The following was written by a trained volunteer in Ezer Mizion’s new program for the elderly designed to bring out the golden-ager from a pit of depression back into his world of family and friends.
How are you? I just wanted to share what happened last week with my sessions with the elderly. You really trained me well. You’ll see in a minute why I say that.
On Wednesday, I woke up with strong leg pains. I called Mrs. G.’s attendant, intending to cancel my session for that day. As soon as I told her that I was Nechama from Ezer Mizion, she didn’t let me say another thing. She burst in, saying enthusiastically, “We’re waiting for you!” I was so moved that I couldn’t refuse her. I told her that I would be late, but she didn’t care when I would come, as long as I would come. I came to them literally limping and in pain. It was such an emotional session. The non-Jewish attendant told me, “Please come again. We are waiting for you. It’s very important to her to pray. I can’t do it with her.” It’s a fact: When I davened aloud, she was alert for almost three quarters of an hour. She opened her eyes wide, as if she understood every word I was saying and as if she was reminded of things she once knew. I left happily, after we danced and sang songs about the coming of Mashiach. It seems to me that the attendant was also touched. She said, “We’re waiting to see you next week!”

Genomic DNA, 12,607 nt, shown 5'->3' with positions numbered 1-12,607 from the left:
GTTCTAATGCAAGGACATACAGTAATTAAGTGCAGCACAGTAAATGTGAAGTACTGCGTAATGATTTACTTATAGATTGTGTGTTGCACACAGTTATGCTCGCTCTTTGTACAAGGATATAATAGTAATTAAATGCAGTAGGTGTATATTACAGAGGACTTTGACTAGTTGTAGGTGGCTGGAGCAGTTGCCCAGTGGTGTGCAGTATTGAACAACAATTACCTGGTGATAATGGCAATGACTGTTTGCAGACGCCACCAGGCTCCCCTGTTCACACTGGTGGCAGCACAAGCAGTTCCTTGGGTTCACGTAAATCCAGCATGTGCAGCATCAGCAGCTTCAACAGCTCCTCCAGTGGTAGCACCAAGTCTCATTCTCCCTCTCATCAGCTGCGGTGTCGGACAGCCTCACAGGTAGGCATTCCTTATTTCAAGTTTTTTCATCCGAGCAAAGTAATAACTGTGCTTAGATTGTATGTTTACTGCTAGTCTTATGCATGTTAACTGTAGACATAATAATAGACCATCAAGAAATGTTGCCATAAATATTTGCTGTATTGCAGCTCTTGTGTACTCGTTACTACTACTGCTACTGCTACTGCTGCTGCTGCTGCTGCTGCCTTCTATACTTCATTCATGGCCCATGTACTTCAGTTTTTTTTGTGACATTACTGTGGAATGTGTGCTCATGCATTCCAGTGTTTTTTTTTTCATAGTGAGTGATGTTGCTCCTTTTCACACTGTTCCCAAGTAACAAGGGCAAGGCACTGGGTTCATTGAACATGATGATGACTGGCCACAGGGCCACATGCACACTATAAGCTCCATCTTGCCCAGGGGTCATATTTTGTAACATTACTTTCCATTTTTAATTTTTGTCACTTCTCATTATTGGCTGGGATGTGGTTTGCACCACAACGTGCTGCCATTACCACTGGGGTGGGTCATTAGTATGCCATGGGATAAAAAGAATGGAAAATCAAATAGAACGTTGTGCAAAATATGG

From there, I went to Mrs. S. Her daughter was so excited to see me. “You cannot imagine how much Imma waits for you. She talks about it all day.” The daughter said that suddenly, she is a lot more motivated and willing to do things she hasn’t done for years. I gave her a page of symmetric shapes to color in and she did it with great effort. I reflected her feelings that she doesn’t feel like working and isn’t in the mood because of her aches and pains and general ill health.
After I gave her the chance to talk about what was really bothering her, I took out the Memory game I had borrowed from Ezer Mizion’s Game Lending Library. At first she looked askance at it, without interest, as if to say, “What do I have to do with such a game?” Slowly, but surely, I brought her to a point where she really enjoyed it and cooperated. Her daughter sat in the next room, and couldn’t believe what she saw.
When I finished playing with her, I gave her a hoop with a ball, and again, she at first did not want it. I told her we would play with her daughter. I held the loop, and she and her daughter played with the ball for a few minutes, and there was lots of laughter and joy. My grandchildren came to her, and she blessed them and showed interest, and it was really fun for her and the children.
After the whole long story that I wrote, I almost forgot the “cherry on top” – that the pain in my leg disappeared as if it had never been… apparently in the merit of my sessions that I had planned to cancel.
Ezer Mizion provides services to over 660,000 of Israel’s population annually in addition to its Bone Marrow Registry which saves the lives of Jewish cancer patients the world over.